The recently released GDP data for the second quarter show that the real GVA and GDP contracted by (-) 7 per cent and (-) 7.5 per cent respectively. GDP contraction in two successive quarters of the fiscal 2020-21 confirms that the Indian economy has entered a ‘technical recession’. In India’s quarterly growth series, which the CSO started only from 1996-97, no contraction in any quarter has been seen. The lowest GDP growth at 0.24 per cent was in the fourth quarter of 2008-09 as per the 2004-05 base series.
With respect to annual data, there are five earlier years where a negative real GDP growth was observed — 1957-58 [(-) 0.4 per cent], 1965-66 [(-) 2.6 per cent], 1966-67 [(-) 0.1 per cent], 1972-73 [(-) 0.6 per cent], and 1979-80 [(-) 5.2 per cent] — as per the 2011-12 base series. It is difficult to say whether there were two consecutive quarters of negative growth in years such as 1965-66 or in 1979-80 since quarterly growth data are not available prior to 1996-97.
Thus, with respect to available data, contraction in two successive quarters has been experienced for the first time. This recession, however, may be reversed in the very next quarter if a positive growth can be ensured with adequate fiscal support.
Signals from Q2 growth
In the second quarter of 2020-21, both GDP and GVA growth numbers signal a faster-than-expected recovery. On the output side, apart from agriculture which continued its first quarter growth of 3.4 per cent into the second quarter, significant improvement was observed for five sectors — manufacturing, mining, electricity, gas and water supply et al , construction, and trade, hotels, transport and communication .
In the case of manufacturing, from a contraction of (-) 39.3 per cent in the first quarter, growth recovered to 0.6 per cent in the second quarter, showing an improvement of 39.9 percentage points. This improvement is largely due to a spike in demand linked with progressive exit from the lockdown of different States, easing supply constraints, and the release of pent up-demand.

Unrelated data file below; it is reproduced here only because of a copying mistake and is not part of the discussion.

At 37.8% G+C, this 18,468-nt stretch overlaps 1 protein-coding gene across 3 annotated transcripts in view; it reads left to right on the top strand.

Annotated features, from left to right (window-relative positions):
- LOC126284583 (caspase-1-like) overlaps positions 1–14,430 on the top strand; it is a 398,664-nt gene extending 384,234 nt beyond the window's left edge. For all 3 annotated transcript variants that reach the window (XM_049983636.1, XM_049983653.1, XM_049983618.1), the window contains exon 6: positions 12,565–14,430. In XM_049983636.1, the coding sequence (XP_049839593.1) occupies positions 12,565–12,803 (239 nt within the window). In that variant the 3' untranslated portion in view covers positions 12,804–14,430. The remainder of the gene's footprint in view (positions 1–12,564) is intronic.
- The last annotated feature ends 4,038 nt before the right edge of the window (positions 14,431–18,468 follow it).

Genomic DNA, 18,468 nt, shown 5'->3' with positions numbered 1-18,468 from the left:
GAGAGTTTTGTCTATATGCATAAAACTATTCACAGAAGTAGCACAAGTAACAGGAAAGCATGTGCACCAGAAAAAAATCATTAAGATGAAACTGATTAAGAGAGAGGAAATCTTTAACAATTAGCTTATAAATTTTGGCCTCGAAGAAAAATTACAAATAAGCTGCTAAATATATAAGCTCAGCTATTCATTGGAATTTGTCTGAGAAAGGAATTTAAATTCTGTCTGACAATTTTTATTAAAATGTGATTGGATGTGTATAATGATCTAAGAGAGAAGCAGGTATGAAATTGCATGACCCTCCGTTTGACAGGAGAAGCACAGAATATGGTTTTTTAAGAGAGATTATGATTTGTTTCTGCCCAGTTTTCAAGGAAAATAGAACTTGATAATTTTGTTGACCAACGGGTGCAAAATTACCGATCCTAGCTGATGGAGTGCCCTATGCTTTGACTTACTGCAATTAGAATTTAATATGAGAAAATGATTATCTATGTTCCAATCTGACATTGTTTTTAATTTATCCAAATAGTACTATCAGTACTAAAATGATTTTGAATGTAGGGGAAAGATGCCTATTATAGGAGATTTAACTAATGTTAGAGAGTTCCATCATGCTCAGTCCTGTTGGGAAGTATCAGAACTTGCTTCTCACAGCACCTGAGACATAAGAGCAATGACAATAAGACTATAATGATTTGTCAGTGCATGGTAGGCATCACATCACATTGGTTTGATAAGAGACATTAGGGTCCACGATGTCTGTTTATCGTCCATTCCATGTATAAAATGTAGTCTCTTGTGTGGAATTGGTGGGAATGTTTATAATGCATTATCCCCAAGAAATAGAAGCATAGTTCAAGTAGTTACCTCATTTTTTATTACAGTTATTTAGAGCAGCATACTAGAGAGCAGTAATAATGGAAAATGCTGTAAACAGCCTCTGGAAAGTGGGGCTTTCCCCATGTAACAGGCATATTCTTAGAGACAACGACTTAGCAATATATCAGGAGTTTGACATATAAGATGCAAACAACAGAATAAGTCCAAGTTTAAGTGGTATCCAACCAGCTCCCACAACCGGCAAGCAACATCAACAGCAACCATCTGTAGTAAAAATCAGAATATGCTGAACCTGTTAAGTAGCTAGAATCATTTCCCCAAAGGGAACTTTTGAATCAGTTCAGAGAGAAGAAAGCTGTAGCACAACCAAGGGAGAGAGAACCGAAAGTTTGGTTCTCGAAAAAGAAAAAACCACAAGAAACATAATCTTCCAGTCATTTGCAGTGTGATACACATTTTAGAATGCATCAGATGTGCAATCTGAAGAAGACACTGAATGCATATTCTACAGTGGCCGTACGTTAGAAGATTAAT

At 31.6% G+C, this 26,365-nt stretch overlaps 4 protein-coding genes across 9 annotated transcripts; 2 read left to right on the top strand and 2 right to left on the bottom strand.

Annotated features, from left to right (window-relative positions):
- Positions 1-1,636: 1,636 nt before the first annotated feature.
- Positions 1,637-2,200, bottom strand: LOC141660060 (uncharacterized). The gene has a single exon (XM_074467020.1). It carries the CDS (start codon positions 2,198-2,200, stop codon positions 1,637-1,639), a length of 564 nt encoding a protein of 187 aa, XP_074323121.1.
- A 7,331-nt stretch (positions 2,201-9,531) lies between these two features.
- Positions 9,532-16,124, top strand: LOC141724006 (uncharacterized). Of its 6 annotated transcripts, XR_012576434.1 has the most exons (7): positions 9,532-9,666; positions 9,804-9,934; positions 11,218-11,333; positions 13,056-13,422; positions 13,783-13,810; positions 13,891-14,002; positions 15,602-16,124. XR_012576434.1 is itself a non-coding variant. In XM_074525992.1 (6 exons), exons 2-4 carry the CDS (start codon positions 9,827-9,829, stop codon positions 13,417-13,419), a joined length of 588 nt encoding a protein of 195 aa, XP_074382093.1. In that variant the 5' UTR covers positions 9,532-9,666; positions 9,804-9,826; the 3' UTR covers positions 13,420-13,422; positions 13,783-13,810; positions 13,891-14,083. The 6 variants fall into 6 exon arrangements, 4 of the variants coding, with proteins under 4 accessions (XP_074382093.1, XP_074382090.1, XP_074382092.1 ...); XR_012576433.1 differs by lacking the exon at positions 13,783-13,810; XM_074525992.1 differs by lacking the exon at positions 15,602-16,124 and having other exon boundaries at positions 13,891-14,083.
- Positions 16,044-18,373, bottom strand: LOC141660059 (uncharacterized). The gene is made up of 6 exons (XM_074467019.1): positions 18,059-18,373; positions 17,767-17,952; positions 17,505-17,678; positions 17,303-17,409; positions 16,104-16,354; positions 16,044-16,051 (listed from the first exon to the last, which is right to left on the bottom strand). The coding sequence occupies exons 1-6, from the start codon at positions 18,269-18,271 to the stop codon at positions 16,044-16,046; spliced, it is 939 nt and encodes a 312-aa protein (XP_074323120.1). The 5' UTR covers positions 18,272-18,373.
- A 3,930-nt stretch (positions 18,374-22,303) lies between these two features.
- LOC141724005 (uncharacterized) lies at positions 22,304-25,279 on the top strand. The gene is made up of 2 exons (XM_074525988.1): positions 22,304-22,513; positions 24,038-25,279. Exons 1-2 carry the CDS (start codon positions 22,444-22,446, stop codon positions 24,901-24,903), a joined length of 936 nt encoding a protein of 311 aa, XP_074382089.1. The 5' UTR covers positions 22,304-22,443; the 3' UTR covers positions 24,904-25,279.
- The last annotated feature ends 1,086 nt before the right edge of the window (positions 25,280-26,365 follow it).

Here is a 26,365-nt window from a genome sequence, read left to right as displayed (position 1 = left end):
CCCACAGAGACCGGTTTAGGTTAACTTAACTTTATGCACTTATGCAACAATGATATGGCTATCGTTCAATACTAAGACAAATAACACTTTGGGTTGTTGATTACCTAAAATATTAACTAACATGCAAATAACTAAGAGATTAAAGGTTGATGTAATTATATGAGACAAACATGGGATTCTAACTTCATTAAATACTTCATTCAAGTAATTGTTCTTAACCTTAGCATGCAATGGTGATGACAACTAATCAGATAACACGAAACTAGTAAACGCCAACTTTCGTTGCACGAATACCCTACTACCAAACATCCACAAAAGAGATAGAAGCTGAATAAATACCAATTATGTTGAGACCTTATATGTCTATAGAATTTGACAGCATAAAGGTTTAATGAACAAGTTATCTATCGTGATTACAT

Some of the incentive measures announced by the Finance Ministry in the second and third editions of the stimulus package may also have helped. The two remaining sectors, namely, financial, real estate and professional services, and public administration, defence and other services, have continued to struggle in the second quarter, showing a contraction of (-) 8.1 per cent and (-) 12.2 per cent respectively.
The former sector is expectedly Covid-affected. However, the performance of public administration, defence and other services, which is subject to policy intervention, has been quite disappointing. This sector performed worse than that in the first quarter when the contraction was (-) 10.3 per cent. This is the sector where stimulus policies were expected to arrest the contractionary momentum. Both the Central and State governments are responsible for this.
Overall consumption demand, as reflected by growth in private and government final consumption expenditure has been quite weak. In the case of private final consumption expenditure, there was a contraction in both the first and the second quarters of the fiscal year respectively at (-) 26.7 per cent and (-) 11.3 per cent. This is to be expected as income has been falling.